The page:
My top 5:
- Fixing the Founding Team is Very, Very Painful. Take the time to get it right. I was unstoppable when I had aligned, great co-founders. I also almost died when I had great — but dis-aligned — co-founders. A great story of how Algolia worked hard here: How Algolia built a Culture-First Company around Ownership
- Your market research is probably wrong, or at least off. Do more of it. If you don’t have true, deep domain expertise in your space — you are probably dealing with surface and superficial insights. If you want to understand if your initial market really needs your product, don’t shoot from the hip. Take the extra meeting. Do the extra mock-up and get feedback. If time and money don’t matter, sure, just push a product out to market. But if they do matter. Double-down on your market understanding, research, and customer interviews. More here: Planning to Do a SaaS Startup? Don’t Forget the 20 Interview Rule.
- Give yourself 24 months to get to a Minimum Sellable Product. I’ve said this before, but I can’t say it enough. 12 months is almost never enough in SaaS to get to a great product “enough” customers pay for. 18 is rarely enough, either. You have to budget 24 months to get to first base, to an MSP and any material revenue. If you can’t “afford it” — too bad. Find a way. More here: If You’re Going to Do a SaaS Start-Up … You Have to Give it 24…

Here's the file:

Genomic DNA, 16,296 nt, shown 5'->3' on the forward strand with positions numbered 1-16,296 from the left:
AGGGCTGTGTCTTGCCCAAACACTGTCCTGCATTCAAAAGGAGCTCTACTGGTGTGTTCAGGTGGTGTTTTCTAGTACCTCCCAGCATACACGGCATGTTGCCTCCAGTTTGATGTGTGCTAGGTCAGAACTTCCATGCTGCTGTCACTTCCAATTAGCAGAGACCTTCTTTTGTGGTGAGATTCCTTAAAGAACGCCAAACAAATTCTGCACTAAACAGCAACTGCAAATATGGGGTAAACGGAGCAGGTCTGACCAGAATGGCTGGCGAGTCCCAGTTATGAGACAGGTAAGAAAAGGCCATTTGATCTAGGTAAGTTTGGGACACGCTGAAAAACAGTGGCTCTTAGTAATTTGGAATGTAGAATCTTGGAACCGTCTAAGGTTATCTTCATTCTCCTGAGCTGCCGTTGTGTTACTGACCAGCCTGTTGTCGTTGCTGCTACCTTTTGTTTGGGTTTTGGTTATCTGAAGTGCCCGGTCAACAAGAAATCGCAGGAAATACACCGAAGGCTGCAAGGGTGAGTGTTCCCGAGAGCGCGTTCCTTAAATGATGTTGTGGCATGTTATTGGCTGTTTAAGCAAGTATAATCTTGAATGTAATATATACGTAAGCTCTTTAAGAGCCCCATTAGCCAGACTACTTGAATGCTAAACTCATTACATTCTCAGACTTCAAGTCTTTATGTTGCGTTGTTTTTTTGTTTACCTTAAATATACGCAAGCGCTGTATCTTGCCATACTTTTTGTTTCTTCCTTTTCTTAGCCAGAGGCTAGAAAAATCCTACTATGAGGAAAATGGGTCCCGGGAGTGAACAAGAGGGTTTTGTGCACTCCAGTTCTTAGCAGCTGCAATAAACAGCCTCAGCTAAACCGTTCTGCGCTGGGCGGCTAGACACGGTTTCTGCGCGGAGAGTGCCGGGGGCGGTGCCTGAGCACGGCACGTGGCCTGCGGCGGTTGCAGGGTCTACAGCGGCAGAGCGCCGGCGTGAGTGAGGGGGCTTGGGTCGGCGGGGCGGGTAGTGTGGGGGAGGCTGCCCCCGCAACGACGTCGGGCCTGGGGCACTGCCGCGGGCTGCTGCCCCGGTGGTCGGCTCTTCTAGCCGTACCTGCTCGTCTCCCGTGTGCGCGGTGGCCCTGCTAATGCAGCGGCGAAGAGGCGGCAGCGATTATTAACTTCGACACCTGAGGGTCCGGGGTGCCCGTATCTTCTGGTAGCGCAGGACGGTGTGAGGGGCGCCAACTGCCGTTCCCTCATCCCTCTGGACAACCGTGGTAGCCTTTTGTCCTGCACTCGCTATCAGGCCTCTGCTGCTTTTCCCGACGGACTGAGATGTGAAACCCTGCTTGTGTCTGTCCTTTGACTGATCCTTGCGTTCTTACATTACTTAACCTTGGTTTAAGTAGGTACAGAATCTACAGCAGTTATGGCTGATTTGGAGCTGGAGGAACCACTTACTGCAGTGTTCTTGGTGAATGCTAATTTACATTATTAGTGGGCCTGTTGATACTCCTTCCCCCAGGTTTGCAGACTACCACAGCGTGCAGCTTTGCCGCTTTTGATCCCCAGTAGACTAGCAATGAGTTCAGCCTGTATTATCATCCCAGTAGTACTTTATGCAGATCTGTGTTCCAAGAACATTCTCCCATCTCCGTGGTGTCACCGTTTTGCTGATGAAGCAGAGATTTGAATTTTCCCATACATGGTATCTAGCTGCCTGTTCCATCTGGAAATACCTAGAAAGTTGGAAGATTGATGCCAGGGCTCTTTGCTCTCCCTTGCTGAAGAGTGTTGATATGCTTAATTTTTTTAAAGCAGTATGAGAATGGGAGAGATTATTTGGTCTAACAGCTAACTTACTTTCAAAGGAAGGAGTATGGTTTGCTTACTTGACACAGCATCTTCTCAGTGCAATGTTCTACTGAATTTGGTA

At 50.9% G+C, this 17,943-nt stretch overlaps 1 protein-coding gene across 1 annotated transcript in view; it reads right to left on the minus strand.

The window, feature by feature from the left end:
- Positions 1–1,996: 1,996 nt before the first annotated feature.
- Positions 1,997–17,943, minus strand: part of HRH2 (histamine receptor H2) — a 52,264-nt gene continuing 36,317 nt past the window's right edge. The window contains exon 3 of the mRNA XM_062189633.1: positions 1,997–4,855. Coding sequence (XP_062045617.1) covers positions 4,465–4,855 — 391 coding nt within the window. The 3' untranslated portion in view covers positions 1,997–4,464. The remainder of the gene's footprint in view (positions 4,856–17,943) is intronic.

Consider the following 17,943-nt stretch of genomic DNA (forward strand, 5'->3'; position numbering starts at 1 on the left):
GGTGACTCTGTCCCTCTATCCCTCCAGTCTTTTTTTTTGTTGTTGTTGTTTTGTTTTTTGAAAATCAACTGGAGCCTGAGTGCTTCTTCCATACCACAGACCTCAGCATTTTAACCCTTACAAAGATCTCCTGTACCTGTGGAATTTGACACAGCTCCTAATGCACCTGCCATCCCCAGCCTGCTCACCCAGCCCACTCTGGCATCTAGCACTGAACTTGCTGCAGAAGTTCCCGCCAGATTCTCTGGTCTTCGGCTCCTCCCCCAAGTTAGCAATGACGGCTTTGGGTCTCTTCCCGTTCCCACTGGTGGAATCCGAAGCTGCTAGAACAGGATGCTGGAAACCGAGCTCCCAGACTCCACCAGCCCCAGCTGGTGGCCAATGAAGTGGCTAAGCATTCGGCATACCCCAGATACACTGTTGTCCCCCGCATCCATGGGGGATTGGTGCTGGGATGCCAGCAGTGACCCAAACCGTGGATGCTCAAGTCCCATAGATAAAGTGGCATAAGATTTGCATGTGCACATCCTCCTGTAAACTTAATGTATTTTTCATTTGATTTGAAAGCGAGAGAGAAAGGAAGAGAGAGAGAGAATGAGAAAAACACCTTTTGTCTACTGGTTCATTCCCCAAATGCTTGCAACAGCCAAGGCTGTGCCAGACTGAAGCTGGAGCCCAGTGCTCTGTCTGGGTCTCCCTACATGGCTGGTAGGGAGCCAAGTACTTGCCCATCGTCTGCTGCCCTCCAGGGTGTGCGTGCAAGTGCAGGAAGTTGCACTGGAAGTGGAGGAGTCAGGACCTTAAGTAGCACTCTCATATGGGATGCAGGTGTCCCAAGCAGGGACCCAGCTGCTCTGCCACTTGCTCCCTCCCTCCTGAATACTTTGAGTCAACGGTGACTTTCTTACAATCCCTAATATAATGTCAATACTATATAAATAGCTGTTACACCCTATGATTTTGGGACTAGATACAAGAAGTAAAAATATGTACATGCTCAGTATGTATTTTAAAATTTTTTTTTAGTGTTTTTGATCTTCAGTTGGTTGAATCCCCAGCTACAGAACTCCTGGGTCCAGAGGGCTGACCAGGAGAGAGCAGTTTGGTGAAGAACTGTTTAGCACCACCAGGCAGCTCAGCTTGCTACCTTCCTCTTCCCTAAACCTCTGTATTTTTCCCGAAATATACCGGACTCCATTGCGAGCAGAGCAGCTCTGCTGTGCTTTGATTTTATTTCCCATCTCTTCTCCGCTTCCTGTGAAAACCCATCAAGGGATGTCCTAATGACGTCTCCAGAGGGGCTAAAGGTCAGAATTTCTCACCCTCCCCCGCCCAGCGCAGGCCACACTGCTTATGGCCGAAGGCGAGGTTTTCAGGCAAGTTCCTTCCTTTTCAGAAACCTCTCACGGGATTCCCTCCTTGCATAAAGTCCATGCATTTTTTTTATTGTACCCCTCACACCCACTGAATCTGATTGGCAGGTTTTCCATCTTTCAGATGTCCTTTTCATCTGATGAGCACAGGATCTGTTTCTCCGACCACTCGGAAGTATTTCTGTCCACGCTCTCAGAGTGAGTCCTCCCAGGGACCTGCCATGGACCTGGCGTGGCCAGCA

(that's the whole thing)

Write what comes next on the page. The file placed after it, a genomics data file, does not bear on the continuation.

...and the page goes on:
- It’s supposed to be hard. Really, really hard. If you haven’t done it before, bear in mind, being a founder is about 100x harder than being a VP. Which is really hard as it is. I don’t mean the work is harder. It isn’t. But the constant pressure and stress to do the impossible is like nothing you’ve ever had to do before. Are you up for it?
- Aggressively seek out the very best help. Get the best investors, the best advisors, the best mentors. Figure out who they are and aggressively find them. The best of the best here can really accelerate your business. The so-so ones add no value, however, and in the end just waste your limited time.